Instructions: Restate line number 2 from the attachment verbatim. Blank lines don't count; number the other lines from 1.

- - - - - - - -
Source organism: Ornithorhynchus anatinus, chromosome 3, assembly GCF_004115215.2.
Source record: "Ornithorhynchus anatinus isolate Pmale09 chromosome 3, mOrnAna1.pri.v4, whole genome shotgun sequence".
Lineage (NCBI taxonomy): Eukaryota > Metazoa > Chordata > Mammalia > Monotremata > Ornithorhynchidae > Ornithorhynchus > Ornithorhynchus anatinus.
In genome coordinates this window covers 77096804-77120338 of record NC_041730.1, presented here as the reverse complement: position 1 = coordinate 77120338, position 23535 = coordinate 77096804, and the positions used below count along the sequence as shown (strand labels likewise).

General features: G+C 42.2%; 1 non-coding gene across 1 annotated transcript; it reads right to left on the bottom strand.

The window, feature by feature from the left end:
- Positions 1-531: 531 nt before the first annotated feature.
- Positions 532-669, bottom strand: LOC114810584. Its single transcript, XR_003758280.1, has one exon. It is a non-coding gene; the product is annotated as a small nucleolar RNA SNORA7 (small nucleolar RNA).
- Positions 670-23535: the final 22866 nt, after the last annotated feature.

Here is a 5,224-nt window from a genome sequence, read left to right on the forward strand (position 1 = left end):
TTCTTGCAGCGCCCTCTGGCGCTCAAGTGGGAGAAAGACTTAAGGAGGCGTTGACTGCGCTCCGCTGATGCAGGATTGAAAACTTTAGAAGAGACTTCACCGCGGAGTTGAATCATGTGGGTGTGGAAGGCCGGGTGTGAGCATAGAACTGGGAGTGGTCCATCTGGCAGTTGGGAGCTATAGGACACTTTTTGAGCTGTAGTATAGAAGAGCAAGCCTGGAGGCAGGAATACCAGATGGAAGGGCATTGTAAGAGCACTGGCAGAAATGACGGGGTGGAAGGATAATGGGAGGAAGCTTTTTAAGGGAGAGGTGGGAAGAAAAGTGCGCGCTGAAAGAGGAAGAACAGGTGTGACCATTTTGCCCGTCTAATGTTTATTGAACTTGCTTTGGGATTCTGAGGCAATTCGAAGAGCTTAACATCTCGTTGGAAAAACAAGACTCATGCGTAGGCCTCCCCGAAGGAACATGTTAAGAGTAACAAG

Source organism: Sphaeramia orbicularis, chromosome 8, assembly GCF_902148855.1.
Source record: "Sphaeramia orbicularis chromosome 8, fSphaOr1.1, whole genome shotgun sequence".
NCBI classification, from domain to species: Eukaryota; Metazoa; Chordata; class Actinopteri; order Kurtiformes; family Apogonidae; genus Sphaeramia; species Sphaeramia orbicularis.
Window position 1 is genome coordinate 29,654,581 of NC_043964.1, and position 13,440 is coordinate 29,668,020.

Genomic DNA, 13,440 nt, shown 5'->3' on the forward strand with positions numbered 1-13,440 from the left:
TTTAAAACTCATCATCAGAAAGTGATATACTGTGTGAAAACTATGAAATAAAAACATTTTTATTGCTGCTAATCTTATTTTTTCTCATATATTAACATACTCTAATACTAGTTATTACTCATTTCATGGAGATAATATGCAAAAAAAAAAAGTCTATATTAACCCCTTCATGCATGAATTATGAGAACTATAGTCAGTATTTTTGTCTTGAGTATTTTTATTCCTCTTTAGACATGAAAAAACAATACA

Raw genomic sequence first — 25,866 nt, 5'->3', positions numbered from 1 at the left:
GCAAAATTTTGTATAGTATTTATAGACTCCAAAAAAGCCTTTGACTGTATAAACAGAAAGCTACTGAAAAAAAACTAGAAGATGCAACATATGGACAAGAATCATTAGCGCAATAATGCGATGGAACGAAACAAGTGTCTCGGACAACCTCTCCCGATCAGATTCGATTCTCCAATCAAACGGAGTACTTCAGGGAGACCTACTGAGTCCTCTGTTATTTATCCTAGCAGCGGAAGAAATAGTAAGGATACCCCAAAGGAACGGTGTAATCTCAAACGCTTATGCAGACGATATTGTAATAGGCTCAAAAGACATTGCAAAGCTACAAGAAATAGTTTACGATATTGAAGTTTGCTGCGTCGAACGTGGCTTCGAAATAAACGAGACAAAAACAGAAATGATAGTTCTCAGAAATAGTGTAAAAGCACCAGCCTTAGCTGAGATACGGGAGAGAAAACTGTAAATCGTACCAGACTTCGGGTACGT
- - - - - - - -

Source record: "Ornithorhynchus anatinus isolate Pmale09 chromosome 3, mOrnAna1.pri.v4, whole genome shotgun sequence".